The following is an edited transcript of my video State vs. Federal Trademark Registration.

When we’re dealing with the world of trademarks, more than 99% of the time we’re dealing with federal trademark protection with the USPTO, which extends to all 50 states, as well as the District of Columbia and US territories. But there are instances where state trademark protection does come up. Each state maintains its own separate trademark registry from the USPTO’s registry. But again, if you register with the USPTO, you get coverage in all 50 states, and you don’t really have to worry about going into the state you’re in or to any other state and getting protection registration in that state separately, because you’ve got the nationwide registration.

However, if you can’t get nationwide registration at the USPTO, then it’s worth considering filing for state registration. There are a couple of reasons you might not be able to get federal nationwide protection. One is there’s something blocking you from getting it – a possible conflict. If you’re committed to the name or you’ve been using it for a long time already, then there may be some value in getting some state registration instead of federal registration. If your business is hyper-local, and you’re not engaged in any interstate commerce—which is really rare and few and far between—then state registration might be best for you.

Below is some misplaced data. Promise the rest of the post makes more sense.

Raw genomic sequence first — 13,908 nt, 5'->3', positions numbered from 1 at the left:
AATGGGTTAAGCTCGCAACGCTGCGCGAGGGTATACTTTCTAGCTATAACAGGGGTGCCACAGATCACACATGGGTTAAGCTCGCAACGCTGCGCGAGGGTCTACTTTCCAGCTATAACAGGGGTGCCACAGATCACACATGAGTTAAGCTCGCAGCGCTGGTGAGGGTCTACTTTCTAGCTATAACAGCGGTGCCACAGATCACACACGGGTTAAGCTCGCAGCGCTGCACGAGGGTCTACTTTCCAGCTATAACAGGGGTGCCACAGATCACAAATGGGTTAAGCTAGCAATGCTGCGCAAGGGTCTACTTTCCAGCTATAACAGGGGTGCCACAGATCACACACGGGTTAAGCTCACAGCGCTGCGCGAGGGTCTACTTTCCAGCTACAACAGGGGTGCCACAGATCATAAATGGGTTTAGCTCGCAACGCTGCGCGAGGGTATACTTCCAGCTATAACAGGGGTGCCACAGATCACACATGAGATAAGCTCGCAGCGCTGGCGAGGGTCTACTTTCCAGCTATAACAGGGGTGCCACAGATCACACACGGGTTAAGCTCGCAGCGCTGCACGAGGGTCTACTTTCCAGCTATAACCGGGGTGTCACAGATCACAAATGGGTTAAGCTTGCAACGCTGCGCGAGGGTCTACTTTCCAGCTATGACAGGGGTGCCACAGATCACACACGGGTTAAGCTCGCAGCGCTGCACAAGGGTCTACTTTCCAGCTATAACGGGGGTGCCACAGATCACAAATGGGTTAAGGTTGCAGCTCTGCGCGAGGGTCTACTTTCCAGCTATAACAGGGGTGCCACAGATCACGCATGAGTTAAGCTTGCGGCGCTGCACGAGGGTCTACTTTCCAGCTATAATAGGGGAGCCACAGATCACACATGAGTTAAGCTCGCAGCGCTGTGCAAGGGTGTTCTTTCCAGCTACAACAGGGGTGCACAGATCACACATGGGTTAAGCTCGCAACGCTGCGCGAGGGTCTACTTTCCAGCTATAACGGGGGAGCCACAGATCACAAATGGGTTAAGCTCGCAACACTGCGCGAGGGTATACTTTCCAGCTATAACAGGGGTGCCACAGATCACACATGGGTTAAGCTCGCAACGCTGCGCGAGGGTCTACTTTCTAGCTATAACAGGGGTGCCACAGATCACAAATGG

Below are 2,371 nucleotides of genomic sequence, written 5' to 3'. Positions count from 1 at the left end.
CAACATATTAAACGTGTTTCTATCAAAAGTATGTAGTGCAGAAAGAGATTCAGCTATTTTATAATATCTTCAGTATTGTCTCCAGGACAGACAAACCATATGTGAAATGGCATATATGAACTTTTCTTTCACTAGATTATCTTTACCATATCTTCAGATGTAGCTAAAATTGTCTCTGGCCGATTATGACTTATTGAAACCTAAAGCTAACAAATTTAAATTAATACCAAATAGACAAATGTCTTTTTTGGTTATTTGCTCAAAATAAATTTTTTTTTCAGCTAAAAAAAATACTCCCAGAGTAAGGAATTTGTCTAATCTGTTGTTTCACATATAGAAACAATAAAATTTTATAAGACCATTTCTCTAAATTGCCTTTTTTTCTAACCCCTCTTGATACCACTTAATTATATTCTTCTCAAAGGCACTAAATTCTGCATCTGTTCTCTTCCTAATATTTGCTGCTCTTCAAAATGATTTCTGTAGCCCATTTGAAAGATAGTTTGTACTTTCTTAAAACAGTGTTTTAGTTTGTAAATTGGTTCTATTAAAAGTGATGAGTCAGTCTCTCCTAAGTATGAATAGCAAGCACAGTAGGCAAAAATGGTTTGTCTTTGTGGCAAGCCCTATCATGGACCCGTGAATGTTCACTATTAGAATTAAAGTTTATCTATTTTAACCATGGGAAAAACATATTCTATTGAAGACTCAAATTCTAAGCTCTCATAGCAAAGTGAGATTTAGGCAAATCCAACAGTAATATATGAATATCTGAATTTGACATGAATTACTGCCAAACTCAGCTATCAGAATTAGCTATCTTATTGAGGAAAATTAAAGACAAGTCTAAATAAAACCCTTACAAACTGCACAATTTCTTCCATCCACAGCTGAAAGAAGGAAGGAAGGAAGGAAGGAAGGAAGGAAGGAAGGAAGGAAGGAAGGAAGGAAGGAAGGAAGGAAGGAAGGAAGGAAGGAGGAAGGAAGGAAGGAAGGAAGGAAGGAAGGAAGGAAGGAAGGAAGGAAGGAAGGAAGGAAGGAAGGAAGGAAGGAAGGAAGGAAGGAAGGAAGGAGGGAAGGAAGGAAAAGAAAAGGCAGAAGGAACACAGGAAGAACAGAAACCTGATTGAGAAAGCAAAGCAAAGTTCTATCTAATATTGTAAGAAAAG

The most common scenario we see come up is if your business has to do with cannabis, CBD, hemp or other things that are not fully lawful under federal law, or have challenges to fit within the regulations under federal law. That’s where there’s a real benefit to getting state registration. Lots of cannabis brands will seek to obtain federal registration for non-cannabis touching products or services like apparel or a website. And then they are encouraged—by me at least—to seek state registration in the states where they make sales and do business to cover the products that do touch the plant, since that would invoke the CSA, which currently prohibits registration by the USPTO.


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